The Colusa County Board of Supervisors’ decision to revisit the salaries of the District Attorney’s Office investigators will come too late to keep the investigative unit intact, officials said.
District Attorney Matthew Beauchamp last week lamented the loss of Investigator Chris Liston to another agency as a result of the pay inequities in county law enforcement.
Liston’s last day was Nov. 20, and his departure to Butte County came just weeks on the heels of Investigator Sara Martin’s departure to the Colusa Police Department.
Beauchamp predicted the outcome after the board essentially demoted the investigators in April when they bumped the salaries in the Colusa County Sheriff’s Department as a retention strategy to keep deputies.
Investigators require significantly higher education and training than entry law enforcement positions, and were historically paid about 10 percent more money.
“The fact that we had a failure to have a salary adjustment some months ago has devastated the law enforcement arm of the District Attorney’s Office,” Beauchamp told the board, at their Nov. 24 meeting.
Liston was with the District Attorney’s Office for five years. He has a Bachelor of Science degree in Criminal Justice from the University of Cincinnati, Ohio. In addition to being an investigator, he was assigned to the Colusa County Sheriff’s Task Force, where he engaged in traditional policing, including drug interdiction and the dangerous business of executing search warrants.
Investigator Liston was also a state certified firearms instructor who assisted other agencies, including the Williams Police Department, in qualifying their officers with their duty weapons, and was trained in the protocols in the event of an officer involved shooting anywhere in Colusa County.
Liston recently spent four weeks training at the Secret Service National Computer Forensic Institute in Hover, Ala. The training involved highly technical evidence extraction from cellular phones seized in criminal investigations.
Prior to Liston’s forensic training, law enforcement in Colusa County had to go to larger counties, such as Yolo County and Sacramento County for assistance in the extraction of cellular phone evidence.
Martin’s and Liston’s departures have left Beauchamp with just his chief investigator, who is busy with trial preparations.
“We’ve had five homicides since 2017 and a couple of those are getting close to trial,” Beauchamp said.
Beauchamp added that without sufficient and highly trained investigators, his office would not be able – anytime soon – investigate Grand Jury complaints of criminal corruption, alleged voter fraud, which the Colusa County Election Department recently referred, and background checks.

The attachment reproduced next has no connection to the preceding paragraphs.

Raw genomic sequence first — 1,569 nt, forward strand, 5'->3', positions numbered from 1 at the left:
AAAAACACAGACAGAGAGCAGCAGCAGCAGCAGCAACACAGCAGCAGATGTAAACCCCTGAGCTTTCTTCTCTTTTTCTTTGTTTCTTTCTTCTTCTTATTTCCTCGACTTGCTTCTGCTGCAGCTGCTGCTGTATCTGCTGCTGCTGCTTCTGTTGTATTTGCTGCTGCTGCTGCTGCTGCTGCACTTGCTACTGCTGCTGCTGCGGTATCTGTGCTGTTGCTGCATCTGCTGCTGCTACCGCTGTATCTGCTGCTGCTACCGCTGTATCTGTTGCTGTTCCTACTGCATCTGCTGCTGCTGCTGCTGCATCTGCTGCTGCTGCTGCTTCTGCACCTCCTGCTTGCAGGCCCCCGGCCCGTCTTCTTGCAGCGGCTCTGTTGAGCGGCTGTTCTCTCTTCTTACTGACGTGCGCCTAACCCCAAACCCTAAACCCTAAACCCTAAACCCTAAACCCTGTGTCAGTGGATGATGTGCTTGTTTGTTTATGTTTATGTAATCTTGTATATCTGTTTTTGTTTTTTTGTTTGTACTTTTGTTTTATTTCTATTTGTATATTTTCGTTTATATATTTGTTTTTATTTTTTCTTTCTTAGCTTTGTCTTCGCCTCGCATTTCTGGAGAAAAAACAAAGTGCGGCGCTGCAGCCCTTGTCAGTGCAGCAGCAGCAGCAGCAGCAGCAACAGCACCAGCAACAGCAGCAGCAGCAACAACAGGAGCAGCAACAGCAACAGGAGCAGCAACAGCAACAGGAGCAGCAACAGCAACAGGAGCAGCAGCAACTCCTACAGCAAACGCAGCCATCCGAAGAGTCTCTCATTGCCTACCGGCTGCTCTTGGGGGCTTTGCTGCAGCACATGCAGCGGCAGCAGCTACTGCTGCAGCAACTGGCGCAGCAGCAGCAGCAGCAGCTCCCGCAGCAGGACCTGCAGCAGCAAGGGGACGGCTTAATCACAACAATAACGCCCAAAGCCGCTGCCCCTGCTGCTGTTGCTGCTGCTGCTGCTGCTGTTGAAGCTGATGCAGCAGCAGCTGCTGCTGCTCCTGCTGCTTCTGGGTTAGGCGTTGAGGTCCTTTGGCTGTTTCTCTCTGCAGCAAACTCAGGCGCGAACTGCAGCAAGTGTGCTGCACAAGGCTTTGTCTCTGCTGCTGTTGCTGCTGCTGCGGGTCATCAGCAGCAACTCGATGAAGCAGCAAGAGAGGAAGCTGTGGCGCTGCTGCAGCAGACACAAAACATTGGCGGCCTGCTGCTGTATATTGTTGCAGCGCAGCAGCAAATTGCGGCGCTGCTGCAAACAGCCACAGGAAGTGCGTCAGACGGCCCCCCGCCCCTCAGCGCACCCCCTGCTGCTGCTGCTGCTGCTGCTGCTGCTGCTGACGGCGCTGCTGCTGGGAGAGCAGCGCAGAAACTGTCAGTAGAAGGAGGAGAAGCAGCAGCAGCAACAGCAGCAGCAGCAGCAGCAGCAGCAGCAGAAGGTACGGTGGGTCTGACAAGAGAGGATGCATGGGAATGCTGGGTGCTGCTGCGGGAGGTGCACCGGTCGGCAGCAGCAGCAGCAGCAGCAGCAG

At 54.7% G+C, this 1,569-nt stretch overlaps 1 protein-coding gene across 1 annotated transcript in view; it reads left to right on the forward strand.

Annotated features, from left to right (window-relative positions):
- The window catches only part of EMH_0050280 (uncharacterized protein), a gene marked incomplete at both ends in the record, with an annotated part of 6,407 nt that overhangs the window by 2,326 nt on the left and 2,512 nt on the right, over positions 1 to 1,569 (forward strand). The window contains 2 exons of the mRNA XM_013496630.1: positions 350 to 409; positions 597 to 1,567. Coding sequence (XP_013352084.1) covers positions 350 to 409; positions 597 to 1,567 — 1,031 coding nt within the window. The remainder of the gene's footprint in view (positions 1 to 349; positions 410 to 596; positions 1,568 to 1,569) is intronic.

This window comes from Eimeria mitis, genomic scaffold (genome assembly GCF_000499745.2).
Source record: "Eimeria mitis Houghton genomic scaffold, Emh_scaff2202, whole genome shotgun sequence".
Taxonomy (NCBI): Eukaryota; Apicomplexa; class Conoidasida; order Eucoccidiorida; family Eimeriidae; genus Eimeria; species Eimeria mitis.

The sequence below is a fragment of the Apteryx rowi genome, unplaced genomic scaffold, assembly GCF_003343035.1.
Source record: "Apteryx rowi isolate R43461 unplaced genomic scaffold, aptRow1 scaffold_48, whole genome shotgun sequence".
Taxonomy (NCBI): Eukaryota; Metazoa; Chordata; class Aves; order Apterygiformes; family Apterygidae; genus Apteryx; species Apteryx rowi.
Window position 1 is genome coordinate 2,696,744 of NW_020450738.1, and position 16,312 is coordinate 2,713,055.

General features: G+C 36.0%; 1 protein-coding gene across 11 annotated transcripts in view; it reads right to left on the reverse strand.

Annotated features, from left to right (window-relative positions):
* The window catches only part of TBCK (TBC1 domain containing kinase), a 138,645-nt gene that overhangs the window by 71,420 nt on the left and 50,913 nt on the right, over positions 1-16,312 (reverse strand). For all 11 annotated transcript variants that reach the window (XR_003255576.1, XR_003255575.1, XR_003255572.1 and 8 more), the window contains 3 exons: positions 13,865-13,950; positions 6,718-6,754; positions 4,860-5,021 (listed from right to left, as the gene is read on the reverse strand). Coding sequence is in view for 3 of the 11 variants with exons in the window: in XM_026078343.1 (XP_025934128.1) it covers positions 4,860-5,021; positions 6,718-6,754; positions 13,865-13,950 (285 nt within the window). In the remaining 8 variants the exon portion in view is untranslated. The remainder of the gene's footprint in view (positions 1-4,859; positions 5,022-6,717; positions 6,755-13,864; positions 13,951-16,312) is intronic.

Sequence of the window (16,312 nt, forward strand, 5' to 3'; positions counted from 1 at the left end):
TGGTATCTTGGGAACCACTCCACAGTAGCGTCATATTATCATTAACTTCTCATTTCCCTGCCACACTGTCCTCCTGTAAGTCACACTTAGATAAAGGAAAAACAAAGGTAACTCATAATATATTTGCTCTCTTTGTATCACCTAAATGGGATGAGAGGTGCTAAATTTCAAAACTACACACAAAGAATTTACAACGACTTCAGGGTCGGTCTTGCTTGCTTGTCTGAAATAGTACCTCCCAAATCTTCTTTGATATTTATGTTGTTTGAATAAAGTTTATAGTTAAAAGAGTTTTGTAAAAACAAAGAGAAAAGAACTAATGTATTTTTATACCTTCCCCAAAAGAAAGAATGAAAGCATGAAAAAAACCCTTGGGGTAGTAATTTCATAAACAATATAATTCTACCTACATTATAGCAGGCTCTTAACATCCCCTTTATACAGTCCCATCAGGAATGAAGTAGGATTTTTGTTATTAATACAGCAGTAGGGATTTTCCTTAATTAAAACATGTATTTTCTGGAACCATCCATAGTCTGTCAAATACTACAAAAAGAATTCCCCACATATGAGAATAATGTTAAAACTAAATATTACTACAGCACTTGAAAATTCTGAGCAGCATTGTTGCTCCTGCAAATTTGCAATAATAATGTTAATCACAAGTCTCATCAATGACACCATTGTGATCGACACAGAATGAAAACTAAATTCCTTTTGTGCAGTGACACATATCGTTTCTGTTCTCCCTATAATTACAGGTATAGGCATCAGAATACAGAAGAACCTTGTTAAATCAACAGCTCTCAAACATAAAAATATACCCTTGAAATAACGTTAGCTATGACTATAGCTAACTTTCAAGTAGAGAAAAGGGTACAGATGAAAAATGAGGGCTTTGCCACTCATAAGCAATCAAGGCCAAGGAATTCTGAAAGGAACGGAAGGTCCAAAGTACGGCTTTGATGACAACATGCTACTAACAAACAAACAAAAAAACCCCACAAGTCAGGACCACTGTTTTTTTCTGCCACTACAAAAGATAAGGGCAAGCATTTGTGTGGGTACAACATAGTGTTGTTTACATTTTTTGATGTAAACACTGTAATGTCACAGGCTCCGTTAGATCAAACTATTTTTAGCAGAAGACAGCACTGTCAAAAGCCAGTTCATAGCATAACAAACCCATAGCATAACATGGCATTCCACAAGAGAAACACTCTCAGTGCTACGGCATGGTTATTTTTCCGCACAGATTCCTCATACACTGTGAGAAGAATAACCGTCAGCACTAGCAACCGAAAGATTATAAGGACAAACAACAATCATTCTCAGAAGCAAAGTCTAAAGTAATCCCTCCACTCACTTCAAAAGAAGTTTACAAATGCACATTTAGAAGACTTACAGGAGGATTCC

“All of those specialty areas we won’t be able to assist with,” Beauchamp said.
With the loss of Liston, Colusa County also lost about $37,000 in equipment that the Secret Service gave to Colusa County at the end of his cellular extraction training.
“When Sara Martin left, she took with her about $30,000 from an NDIC grant,” Beauchamp said. “She’s now a Colusa Police Department lieutenant and I’m happy for her. At least she is local.”
Beauchamp said with the loss of valuable resources, the DA’s office is handicapped.
Additionally, Beauchamp said none of the candidates that have applied for an investigator position are qualified, and that one – an applicant from Georgia – is not POST certified (peace officer basic training). One has not been a peace officer for more than a year and failed to pass the probation period at his or her last agency, and a third had failed to pass the probationary period at his or her last two agencies.
“I don’t think the county will want me hiring people that are going to be a problem for the county,” Beauchamp said. “I think it would be a potential liability.”
Beauchamp said even if his office could hire an investigator, it would be likely that they would not be up to speed for many years, and certainly to the caliber of the two investigators the county lost when the Board of Supervisors failed to approve the appropriate salary adjustments to retain his staff.
Beauchamp said he can’t even look to the Sheriff’s Office, which has long been his most reliable pool of candidates, because the transfer would amount to a demotion and salary cut, rather than a law enforcement promotion with a pay increase to match.
The Board of Supervisors plan to discuss the investigator positions fully at their Dec. 15 meeting.
“We’ve done a full salary study, benefits included, and we will present that to the board, along with the qualifications, as compared to other counties,” said Interim Human Resources Director, David Prentiss.